The FDA has just released a report on its investigation into arsenic in rice. We told you about this issue this past spring, when questions surfaced about brown rice syrup used in some baby formulas and in products such as granola bars. Nature’s One, a baby food manufacturer, has announced a goal for zero arsenic in baby formula.
Brown rice syrup is often used as a substitute for high fructose corn syrup as a sweetener in processed foods. Rice naturally contains arsenic because it absorbs it as it grows. Most rice is grown on former cotton fields, where arsenic was used as a pesticide before government regulations banned it. Arsenic is a heavy metal that stays in soil for decades.
Inorganic arsenic is the dangerous form of the metal, classified as a Group A human carcinogen. The EPA has a daily limit of 10 μgrams/liter in drinking water, but there is no standard for food. People who eat more than 10 tablespoons of uncooked rice per day of rice that has high arsenic levels could consume more arsenic than drinking water standards.
In the report, the FDA states that they analyzed 200 samples of rice and rice products and is preparing to sample 1,000 more. The products sampled include cereals, rice beverages, nd rice cakes. Arsenic levels vary tremendously, but the average amount found in some products is substantial. Rice (other than basmati) has 6.7 micrograms per 1 cup cooked. Rice cakes has 5.4 micrograms (μgrams) per 2 cakes. Rice beverages have 3.8 μgrams per 240 ml. Rice cereals have 3.7 μgrams per cup, and basmati rice has 3.5 μgrams per 1 cup cooked.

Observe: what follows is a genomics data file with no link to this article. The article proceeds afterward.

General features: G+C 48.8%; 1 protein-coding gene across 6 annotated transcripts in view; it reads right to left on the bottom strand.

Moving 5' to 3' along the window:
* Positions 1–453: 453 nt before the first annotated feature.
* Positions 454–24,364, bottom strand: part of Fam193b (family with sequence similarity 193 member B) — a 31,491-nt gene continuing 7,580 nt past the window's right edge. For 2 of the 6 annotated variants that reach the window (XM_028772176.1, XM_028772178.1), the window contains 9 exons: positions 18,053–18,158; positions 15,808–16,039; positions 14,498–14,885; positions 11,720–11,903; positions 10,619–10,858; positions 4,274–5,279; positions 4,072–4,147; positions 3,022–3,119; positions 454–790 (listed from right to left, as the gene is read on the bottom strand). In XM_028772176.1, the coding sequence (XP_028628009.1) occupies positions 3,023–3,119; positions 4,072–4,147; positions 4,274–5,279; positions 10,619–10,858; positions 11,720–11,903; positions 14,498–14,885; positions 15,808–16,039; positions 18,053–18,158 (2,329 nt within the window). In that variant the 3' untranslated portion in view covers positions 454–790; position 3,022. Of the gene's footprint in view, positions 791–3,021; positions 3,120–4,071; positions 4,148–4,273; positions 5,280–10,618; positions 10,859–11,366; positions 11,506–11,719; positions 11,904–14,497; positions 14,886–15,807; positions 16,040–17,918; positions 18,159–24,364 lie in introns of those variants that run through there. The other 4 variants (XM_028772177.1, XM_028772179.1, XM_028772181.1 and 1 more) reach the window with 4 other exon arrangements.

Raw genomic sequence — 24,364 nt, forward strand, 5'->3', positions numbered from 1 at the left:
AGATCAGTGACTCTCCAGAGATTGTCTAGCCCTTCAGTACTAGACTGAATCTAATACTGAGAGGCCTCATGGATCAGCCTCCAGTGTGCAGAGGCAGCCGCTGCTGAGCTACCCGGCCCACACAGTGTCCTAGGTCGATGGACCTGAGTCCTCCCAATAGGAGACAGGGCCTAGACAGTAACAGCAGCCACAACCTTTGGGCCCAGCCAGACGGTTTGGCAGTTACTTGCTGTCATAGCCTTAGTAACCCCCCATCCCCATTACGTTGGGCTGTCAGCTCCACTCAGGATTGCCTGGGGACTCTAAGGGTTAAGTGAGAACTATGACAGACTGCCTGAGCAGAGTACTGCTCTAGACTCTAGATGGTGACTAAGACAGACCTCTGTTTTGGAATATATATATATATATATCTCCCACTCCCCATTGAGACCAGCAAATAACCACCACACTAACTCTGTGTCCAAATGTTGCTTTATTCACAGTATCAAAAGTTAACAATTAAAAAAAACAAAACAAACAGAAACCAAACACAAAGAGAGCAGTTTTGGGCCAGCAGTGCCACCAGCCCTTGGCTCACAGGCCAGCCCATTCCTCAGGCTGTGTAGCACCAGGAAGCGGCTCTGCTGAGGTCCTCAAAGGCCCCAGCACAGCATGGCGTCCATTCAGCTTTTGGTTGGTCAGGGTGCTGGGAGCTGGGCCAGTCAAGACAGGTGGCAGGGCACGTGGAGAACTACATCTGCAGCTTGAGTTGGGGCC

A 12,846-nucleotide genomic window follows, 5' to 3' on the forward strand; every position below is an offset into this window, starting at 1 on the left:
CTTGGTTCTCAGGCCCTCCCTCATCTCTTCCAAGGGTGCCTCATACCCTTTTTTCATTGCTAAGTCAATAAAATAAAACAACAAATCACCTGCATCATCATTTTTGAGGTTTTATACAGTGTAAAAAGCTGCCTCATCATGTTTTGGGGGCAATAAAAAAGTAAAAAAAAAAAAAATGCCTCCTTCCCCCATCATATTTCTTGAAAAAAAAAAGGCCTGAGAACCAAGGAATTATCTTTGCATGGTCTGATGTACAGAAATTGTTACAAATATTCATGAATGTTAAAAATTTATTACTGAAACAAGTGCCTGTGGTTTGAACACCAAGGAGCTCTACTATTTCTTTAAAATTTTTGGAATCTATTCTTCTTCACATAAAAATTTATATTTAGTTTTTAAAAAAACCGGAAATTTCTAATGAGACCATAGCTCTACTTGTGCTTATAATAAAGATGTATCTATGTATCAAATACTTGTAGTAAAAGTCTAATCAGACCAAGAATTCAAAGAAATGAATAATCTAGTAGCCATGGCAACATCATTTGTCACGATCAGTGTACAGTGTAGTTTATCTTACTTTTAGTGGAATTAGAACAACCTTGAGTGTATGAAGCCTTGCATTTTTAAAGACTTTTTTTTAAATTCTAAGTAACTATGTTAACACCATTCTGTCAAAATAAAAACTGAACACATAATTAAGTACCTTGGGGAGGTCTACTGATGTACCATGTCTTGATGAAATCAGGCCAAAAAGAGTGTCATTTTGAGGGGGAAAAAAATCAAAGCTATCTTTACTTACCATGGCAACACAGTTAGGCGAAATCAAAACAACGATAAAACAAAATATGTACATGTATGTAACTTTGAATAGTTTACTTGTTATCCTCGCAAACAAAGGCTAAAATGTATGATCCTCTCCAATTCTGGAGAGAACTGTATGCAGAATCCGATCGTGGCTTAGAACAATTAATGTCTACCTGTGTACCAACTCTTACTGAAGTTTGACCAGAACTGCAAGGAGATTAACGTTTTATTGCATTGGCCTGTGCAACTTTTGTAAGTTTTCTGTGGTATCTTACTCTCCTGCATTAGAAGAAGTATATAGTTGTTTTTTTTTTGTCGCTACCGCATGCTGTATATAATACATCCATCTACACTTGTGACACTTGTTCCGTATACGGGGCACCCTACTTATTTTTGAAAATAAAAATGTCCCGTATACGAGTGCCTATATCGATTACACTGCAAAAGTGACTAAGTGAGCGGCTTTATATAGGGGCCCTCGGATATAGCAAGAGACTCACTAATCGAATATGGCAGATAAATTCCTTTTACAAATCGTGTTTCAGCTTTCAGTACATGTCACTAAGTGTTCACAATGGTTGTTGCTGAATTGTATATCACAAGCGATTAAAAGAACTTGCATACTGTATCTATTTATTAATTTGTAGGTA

The FDA is not recommending at this time that consumers change their consumption of rice and rice products. But they do recommend that people eat a wide variety of grains as part of a balanced diet. When the remaining 1,000 samples are analyzed, the government will decide whether or not to issue additional recommendations.
Michael R. Taylor, FDA’s deputy commissioner for foods, said, “it is critical to not get ahead of the science. The FDA’s ongoing data collection and other assessments will give us a solid scientific basis for determining what steps are needed to reduce exposure to arsenic in rice and rice products.”
FDA Commissioner Margaret Hamburg said that a balanced diet encompassing a wide variety of foods is important for good health and to minimize any “potential consequences from consuming any one particular food.” She also stated that “FDA is committed to ensuring that we understand the extent to which substances are present in our foods, what risks they may pose, whether these risks can be minimized, and sharing what we know.”